Trump is wrong: Guns alone don’t make a superpower

DISCLAIMER: All opinions in this column reflect the views of the author(s), not of EURACTIV.COM Ltd.

"NATO will survive Trump's disruption as Europe pushes ahead with new security initiatives - but modern super powers don't just rely on guns." [Thomas Peter/Pool/EPA/EFE]

Since his election, US President Donald Trump has been wreaking havoc wherever he goes and his next target is most probably NATO, warns Shada Islam.

Shada Islam is the director of Europe & Geopolitics at Friends of Europe. This opinion piece was first posted on that organisation’s website.

Having struck at the heart of the once all-powerful Group of Seven (G7) of industrialised countries, caused havoc among world trading nations and insulted almost all key allies, is US President Donald Trump now going to take an axe to the NATO military alliance?

The short answer is: “yes”. The longer one is: “yes, probably”.

The US President has made no secret of his contempt for the Alliance. He thinks the US is being taken advantage of: European states aren’t spending enough on defence and who wants to sit around talking endlessly about cooperation and solidarity anyway?

No surprise then that Europeans, who haven’t forgotten the anti-Alliance tirade they received last year, are braced for another bruising NATO summit in Brussels on 11-12 July.

More recent Trump suggestions that the US should leave the Alliance because “NATO is as bad as NAFTA” or that the EU was set up to take advantage of the US are laughable of course.  But the president appears to be deadly serious.

The one hope is that this time around, Trump may be in a good mood given his date with Russia’s Vladimir Putin in Helsinki on 16 July.

But there is also fear of the ultimate insult: an unhappy and acrimonious NATO summit, followed only days later with a warm embrace of the West’s now-favourite adversary.

That’s what happened after the G7 summit in Canada when Trump, having thumbed his nose at his six G7 partners, jetted off in a huff for a love-in with North Korea’s Kim Jong-un.

It’s not just about NATO, however. True, the US president has a special bee in his bonnet about European “free riders” when it comes to military expenditure ‒ and Europeans themselves acknowledge the need to update their defence budgets ‒ but the fact is that Trump hates any organisation, any initiative, any agreement which has the nasty whiff of international cooperation.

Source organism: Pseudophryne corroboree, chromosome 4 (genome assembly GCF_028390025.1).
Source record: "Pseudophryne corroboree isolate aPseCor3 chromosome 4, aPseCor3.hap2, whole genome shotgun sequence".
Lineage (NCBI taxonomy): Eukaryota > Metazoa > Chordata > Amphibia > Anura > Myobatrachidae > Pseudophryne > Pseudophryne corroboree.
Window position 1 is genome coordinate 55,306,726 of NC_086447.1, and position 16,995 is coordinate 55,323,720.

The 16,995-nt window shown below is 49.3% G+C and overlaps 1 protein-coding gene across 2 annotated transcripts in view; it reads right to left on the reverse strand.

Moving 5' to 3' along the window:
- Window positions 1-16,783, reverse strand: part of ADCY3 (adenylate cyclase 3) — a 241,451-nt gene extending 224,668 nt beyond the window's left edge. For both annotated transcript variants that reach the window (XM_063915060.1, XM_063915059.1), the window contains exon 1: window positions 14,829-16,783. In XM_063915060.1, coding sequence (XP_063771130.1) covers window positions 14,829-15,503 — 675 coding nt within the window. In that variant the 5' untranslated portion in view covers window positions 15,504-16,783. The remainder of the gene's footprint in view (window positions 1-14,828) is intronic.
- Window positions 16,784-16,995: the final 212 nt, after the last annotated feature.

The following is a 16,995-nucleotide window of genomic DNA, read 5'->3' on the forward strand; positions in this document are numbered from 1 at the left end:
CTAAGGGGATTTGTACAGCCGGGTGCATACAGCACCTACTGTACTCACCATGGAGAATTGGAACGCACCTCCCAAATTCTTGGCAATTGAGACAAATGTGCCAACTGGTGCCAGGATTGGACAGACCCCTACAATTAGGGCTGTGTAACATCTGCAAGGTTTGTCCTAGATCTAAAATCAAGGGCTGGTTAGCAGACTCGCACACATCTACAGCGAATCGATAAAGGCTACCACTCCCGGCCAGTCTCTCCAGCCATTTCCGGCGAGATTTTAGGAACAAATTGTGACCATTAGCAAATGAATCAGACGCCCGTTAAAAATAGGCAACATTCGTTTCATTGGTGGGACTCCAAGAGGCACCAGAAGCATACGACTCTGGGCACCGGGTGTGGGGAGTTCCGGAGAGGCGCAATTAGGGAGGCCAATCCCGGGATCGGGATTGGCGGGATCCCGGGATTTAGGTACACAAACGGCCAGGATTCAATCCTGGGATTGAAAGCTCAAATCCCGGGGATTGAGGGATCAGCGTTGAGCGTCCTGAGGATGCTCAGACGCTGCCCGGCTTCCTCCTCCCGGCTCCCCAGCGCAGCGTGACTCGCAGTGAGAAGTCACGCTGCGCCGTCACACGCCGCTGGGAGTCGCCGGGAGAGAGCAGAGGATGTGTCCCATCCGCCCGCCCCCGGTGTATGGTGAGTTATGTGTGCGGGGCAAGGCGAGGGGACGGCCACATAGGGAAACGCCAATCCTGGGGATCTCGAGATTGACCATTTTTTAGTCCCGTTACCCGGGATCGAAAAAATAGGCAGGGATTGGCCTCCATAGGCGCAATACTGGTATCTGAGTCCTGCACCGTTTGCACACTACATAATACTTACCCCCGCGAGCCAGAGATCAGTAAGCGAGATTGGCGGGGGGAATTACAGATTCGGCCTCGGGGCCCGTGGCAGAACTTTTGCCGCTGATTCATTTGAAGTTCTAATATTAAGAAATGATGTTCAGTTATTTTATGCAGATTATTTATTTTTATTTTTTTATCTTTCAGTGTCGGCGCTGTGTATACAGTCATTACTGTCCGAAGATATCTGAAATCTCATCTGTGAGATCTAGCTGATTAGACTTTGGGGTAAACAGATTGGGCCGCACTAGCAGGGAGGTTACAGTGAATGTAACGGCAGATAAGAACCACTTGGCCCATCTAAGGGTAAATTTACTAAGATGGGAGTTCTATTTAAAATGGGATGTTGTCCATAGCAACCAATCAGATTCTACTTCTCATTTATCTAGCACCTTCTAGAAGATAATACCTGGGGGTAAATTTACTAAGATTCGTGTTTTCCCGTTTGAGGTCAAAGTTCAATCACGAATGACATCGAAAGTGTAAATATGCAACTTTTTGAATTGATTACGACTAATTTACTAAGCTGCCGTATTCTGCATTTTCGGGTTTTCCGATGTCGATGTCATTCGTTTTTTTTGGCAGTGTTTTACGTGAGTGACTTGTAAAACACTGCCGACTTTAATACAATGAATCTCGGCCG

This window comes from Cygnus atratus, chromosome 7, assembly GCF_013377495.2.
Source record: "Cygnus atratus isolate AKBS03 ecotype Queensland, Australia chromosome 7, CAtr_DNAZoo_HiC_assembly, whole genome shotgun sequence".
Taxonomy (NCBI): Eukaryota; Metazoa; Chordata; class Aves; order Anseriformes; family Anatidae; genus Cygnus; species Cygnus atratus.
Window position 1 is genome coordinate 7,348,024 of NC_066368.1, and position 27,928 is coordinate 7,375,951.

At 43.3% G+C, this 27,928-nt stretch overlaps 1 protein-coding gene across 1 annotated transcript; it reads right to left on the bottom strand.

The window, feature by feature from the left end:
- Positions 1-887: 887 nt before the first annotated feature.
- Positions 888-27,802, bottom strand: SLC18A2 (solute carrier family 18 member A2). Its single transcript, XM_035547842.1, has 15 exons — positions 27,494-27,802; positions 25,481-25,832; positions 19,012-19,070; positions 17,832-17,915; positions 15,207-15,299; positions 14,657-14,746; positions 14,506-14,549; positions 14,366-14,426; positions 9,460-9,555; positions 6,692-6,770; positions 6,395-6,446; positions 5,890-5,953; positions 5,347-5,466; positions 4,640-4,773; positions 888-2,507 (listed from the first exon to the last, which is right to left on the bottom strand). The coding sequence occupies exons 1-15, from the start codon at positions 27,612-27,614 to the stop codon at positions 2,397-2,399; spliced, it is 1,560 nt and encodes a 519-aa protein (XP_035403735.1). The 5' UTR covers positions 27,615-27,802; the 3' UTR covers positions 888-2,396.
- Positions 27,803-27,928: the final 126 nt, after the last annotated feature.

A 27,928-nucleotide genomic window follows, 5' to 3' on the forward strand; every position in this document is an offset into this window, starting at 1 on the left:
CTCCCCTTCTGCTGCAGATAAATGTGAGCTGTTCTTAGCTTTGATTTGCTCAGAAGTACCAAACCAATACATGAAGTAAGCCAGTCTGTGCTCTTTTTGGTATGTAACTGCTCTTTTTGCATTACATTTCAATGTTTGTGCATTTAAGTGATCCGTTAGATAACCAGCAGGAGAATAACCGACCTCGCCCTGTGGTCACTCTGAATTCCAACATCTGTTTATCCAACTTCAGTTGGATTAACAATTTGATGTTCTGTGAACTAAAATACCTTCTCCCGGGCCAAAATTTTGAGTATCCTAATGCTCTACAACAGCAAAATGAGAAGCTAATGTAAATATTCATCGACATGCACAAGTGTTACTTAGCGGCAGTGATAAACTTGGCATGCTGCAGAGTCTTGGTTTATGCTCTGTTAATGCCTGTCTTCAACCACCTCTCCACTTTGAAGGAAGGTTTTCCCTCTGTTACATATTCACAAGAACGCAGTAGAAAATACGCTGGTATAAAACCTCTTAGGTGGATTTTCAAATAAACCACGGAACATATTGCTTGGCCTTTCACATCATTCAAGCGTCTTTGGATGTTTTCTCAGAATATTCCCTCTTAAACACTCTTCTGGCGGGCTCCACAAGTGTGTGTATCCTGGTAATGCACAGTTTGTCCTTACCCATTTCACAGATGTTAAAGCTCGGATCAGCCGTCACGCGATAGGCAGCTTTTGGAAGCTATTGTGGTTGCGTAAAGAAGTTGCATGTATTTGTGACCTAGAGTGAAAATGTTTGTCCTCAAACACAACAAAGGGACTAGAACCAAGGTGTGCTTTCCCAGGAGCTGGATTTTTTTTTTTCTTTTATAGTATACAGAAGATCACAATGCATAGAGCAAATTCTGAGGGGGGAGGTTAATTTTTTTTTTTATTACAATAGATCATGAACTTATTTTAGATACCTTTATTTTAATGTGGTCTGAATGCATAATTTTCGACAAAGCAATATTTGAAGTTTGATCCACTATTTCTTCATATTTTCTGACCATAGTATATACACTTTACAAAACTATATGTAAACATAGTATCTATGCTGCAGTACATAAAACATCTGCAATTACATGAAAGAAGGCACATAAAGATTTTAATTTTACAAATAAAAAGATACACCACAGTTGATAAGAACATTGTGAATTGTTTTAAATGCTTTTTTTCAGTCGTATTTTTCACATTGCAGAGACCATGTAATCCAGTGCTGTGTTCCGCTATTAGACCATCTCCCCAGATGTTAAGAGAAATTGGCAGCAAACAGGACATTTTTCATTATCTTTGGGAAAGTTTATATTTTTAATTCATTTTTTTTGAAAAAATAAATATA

Rules-based multilateralism, nations working together, despite their differences, to tackle trans-border challenges like climate change, the proliferation of nuclear weapons or keeping their markets open to foreign trade are just not his thing. Best to get used to it and move on.

And that is exactly what seems to be happening. Finally.

Nine EU countries have agreed to establish a European military force for rapid deployment in times of crisis, an initiative which has won the backing of the UK as it seeks to maintain defence ties after Brexit and of NATO which sees the move as complementary.

There’s also the wider EU plan for Permanent Structured Cooperation (PESCO) on security and defence and a recent EU blueprint for more pro-active security cooperation “in and with” Asia.

These and other European endeavours to burnish Europe’s hard security credentials are important. However it is Europe’s “soft power” in dealing with “non-traditional security” challenges which is really unrivalled – and increasingly relevant.

That’s nothing to be ashamed of or defensive about. Contrary to what Trump and other “strong men” believe, the real threats to global peace and stability in the 21st Century don’t always emanate from inter-state conflicts and wars. And armies aren’t the answer to all global security challenges.

Certainly, nationalism, rival territorial claims, ideological differences and fear of war – as well as the desire to modernise their armies and hedge against potential confrontation – are pushing countries to spend more on acquiring and manufacturing conventional arms and nuclear weapons.

Threats to world peace, however, also come from non-state actors, including ISIS and its offshoots, and from an array of hybrid threats which cannot be defeated by military action alone.

Stability and prosperity are threatened by non-traditional security threats, including climate change, trafficking in people, competition for water, energy and food as well as cyber warfare and increasingly sophisticated disinformation campaigns.

As such, while development aid may seem unrelated to security, Agenda 2030 of Sustainable Development Goals (SDGs) is primarily about building a safer world. A multilateral rules-based order is another major pillar of peace and security.

NATO will survive Trump and Europe will certainly push ahead with new security initiatives. But in a world which will count almost 10 billion people in 2050, it’s states who invest in keeping their citizens well-fed, healthy, employed and resilient in the face of natural and manmade disasters which will be the real global super powers.

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